Obama's mission impossible with China
His challenge: form a working partnership with a resurgent nation that eschews international leadership.
Asian diplomats often say that just showing up is a large part of successful diplomacy. If so, President Obama has given US interests a strong boost with his eight-day trip across Asia, despite the "deliverables" – like a pledge from China to set specific limits on carbon emissions – that are missing from meetings with the region's leaders. Bringing his rhetorical skills and personal popularity to bear on the many issues that Washington faces on the Pacific's western rim, he has reassured allies and laid to rest some accumulated grievances.Skip to next paragraph
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Yet even Mr. Obama's charms have not resolved the conundrum that precipitates unease across Asia and the rest of the world: a resurgent China with an aversion to international leadership.
From climate change to sustainable global prosperity to regional security, China is the essential player, and courting its cooperation is the challenge. China may resist sharing the burden of global leadership, but economic interdependence still gives Washington and Beijing a shared destiny. As he heads home, Obama must consider how to transform that mutual dependence into a working partnership that promotes peace and prosperity for the entire Asian region.
In his keynote policy address in Tokyo over the weekend, Obama vowed strong ties with Asia that reflected his commitment "to renew American leadership and pursue a new era of engagement with the world based on mutual interests and mutual respect." His pledge to reinvigorate US-Japan relations seemed to impress even the new Japanese prime minister, Yukio Hatoyama, who has said he wants a more equal alliance and a review of this cornerstone security relationship that will soon celebrate its 50th anniversary.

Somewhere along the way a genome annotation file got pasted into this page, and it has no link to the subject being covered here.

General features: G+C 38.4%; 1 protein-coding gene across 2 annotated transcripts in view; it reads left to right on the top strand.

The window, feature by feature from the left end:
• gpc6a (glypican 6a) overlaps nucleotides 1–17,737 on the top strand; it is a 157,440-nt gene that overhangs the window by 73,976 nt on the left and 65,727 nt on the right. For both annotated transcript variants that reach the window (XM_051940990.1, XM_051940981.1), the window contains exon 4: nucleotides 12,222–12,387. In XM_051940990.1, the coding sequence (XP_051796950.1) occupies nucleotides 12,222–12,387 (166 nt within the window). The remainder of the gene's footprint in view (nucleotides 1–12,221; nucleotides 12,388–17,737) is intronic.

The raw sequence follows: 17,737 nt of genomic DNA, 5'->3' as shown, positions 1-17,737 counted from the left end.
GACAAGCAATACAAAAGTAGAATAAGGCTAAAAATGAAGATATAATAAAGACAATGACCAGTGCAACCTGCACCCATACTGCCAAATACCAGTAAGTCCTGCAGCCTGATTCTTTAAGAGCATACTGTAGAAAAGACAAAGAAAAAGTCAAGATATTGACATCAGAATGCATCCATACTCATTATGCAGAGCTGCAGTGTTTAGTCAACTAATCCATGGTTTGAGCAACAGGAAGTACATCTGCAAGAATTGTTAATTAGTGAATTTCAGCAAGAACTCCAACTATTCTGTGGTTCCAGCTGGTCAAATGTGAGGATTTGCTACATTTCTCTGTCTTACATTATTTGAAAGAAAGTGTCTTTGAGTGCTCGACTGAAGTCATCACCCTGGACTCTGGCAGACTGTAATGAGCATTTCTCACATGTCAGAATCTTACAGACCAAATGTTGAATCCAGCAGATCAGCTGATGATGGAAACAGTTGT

Yet Obama's diplomatic roadshow had to play catch-up with Chinese President Hu Jintao and his senior ministers, who travel routinely to neighboring states with a vigorous economic diplomacy that is paying strong dividends for the People's Republic of China.
President Hu, for instance, arrived in Singapore last week three days earlier than his US counterpart. He addressed a large audience of Southeast Asian business executives and wooed the China-friendly city-state into closer ties. He then joined Obama at the annual summit of the Asia Pacific Economic Cooperation (APEC) forum, with leaders from 21 member economies.
Nearly everywhere Obama turned on his trip, China posed the largest uncertainties. "I know there are many who question how the United States perceives China's emergence," Obama acknowledged in Tokyo.
He then assured his audience that "in an interconnected world, power does not need to be a zero-sum game, and nations need not fear the success of another. Cultivating spheres of cooperation – not competing spheres of influence – will lead to progress in the Asia Pacific." In a message to worried job seekers at home as well as the region, he asserted that "the rise of a strong, prosperous China can be a source of strength for the community of nations."